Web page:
The great German physicist Albert Einstein found another way to explain how space, light and matter would behave close to a black hole. In his General Theory of Relativity of 1915, Einstein proposed that the gravitational pull of an object such as a black hole would result into curving of space, in the same way that a person can curve a trampoline. A massive object creates a large dent in space into which light and matter would fall. The denser the object, the greater the dent. A black hole, being the densest of all, creates a dent so deep that nothing can escape from it. There’s so much to talk about Einstein’s General Theory of Relativity that I would like to dedicate a separate blog post for it alone.

Black holes are invisible, but it is possible to detect them by studying their effects. Astronomers observing a star called Cygnus X-1 saw that it was giving off enormous amounts of energy. They discovered that this huge, hot blue star was being dragged around in a circle by an unseen object, with a huge gravitational pull. That unseen object, astronomers now believe, is a black hole, which is tearing gas from the star. The gas forms a whirling disc before plummeting into a black hole. As it falls, it travels faster and faster until it moves almost at the speed of light itself. Close to the hole, the gas becomes so hot it emits massive amounts of energy.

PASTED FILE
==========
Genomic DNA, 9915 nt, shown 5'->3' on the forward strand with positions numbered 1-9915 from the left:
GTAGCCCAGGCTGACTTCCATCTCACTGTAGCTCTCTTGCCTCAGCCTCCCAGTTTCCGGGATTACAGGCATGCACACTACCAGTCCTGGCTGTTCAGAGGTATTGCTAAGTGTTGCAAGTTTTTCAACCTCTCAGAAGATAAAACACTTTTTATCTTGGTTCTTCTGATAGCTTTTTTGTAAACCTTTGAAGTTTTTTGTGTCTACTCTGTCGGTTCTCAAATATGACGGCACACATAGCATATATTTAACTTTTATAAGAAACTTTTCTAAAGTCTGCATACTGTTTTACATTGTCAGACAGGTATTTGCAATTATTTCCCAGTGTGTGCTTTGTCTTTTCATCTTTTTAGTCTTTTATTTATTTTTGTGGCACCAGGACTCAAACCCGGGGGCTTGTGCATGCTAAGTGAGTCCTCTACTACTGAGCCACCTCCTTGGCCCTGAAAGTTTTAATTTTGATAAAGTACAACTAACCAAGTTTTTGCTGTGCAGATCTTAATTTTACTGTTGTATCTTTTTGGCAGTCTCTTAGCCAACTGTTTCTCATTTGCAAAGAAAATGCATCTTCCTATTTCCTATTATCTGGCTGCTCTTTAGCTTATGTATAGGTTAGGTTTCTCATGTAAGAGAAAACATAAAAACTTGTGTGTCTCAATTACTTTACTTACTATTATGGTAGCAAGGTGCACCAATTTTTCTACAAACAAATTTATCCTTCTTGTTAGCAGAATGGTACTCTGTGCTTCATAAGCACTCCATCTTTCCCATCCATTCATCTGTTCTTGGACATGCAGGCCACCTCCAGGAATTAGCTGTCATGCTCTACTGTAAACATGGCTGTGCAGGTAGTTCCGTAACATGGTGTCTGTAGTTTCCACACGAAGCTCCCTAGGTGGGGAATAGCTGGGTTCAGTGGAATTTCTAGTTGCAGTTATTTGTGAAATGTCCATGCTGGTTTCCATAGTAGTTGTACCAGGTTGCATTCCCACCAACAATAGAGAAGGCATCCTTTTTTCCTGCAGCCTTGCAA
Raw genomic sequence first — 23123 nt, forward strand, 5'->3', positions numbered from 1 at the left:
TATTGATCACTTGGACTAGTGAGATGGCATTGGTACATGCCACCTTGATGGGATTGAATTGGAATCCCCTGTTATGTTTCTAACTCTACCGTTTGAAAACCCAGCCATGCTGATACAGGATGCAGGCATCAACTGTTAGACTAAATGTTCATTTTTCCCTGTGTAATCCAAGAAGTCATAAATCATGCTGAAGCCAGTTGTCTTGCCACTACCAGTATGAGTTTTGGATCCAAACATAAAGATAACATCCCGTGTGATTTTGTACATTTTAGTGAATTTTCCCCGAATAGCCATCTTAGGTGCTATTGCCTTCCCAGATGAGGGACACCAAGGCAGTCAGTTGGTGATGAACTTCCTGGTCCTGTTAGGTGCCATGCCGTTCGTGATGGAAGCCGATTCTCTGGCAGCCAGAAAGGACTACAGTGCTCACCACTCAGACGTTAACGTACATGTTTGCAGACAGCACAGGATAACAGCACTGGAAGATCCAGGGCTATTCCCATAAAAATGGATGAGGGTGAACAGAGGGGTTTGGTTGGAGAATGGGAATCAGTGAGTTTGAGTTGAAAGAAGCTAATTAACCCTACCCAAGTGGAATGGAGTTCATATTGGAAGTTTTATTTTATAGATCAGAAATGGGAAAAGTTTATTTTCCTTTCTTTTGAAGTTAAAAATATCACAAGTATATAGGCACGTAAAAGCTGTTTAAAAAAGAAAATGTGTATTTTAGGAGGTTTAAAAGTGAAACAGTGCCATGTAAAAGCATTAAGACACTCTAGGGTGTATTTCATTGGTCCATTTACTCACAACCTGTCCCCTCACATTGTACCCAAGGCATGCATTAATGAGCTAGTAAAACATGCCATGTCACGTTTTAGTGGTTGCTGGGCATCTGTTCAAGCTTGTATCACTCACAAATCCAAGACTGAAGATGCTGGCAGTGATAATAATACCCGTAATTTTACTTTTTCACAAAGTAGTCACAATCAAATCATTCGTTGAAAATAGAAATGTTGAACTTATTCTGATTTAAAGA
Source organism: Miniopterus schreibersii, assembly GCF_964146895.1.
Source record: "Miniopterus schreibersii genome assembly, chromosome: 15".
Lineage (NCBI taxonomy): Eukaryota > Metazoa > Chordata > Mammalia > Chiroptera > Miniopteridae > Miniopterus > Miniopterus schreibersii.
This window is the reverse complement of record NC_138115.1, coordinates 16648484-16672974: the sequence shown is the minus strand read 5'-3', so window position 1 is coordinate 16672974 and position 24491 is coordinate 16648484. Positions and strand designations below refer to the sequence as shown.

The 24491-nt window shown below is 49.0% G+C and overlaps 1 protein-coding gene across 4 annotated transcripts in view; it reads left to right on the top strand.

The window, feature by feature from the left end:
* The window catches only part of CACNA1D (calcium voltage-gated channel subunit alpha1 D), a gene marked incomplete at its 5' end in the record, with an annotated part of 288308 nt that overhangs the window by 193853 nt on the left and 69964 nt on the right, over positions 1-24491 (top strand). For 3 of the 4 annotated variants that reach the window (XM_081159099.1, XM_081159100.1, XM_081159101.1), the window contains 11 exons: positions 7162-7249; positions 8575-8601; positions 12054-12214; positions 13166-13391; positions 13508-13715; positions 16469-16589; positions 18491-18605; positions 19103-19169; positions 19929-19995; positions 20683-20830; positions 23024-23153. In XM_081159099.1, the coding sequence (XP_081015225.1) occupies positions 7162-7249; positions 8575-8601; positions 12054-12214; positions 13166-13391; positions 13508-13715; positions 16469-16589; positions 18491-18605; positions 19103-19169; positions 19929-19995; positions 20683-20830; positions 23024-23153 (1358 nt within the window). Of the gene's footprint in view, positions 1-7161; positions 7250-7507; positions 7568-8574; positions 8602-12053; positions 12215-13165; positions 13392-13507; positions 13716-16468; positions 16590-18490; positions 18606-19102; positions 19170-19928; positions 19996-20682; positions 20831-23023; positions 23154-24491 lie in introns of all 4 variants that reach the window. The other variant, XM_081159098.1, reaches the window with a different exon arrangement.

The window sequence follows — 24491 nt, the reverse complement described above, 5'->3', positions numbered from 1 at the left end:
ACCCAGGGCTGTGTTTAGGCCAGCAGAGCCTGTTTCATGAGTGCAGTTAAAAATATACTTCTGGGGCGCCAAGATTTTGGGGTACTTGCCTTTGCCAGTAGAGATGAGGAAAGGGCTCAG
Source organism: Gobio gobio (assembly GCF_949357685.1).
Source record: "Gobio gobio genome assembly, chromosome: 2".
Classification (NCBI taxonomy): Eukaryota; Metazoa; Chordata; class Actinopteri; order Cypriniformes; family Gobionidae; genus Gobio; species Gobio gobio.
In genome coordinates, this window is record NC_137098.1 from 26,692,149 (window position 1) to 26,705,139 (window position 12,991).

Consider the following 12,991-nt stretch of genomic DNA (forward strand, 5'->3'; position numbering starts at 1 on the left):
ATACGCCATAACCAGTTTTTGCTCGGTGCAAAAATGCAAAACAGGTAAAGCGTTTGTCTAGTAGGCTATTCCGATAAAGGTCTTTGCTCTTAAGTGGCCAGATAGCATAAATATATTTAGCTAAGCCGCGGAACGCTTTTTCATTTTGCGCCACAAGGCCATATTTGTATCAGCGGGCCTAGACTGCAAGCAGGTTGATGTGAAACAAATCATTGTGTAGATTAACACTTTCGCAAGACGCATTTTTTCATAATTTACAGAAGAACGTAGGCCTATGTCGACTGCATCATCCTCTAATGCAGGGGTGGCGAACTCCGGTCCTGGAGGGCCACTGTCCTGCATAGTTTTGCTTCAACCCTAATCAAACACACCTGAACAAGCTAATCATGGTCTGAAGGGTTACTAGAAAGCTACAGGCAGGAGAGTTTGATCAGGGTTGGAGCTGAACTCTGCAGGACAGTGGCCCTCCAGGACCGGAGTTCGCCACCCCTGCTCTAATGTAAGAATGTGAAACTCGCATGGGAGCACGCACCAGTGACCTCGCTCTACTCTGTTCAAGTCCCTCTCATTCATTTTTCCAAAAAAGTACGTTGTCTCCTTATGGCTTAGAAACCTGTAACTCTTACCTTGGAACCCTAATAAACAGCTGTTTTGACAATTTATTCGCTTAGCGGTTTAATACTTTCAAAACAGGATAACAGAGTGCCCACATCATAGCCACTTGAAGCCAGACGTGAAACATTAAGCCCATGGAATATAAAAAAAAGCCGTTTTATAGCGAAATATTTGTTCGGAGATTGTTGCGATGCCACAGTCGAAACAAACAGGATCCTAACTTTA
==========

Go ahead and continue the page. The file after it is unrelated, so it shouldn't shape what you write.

That’s all for today guys. Thanks for reading.

2 thoughts on “If light cannot escape me, what hope have you?

  1. Your post is visually good and quite succinct. Just a bit of misinformation. Supernovas are not just explosions of a dying star. It depends on the initial mass of the star.

    1. White Dwarf Explosion : When all the hydrogen in the core of stars, with mass similar to our sun, converts into helium, the stars begin to contract. This leads to hydrogen burning phase in the outer layers of the star. The “radiation pressure” due to this burning then pushes the outer layers until all the gas diffuses diffuses in the ambient medium. Meanwhile, the Helium at core further converts into Carbon further contracting the core. This is how nebulas are formed. Now, depending upon the initial mass of the core, the collapse of the star stops either at Helium or Carbo-Oxygen in the core, where the gravitational collapse is balanced by the radiation or something known as “electron degeneracy pressure”. These cores are called White Dwarfs (size nearly size of earth). Further, in a binary star system, the white dwarfs “accrete” matter from its companion star. If the mass of the white dwarf due to this accretion reaches “Chandrashekar Limit” (1.4 times mass of sun), the helium or carbon goes into runaway nuclear reactions and the star explodes. These are TYPE IA supernovas.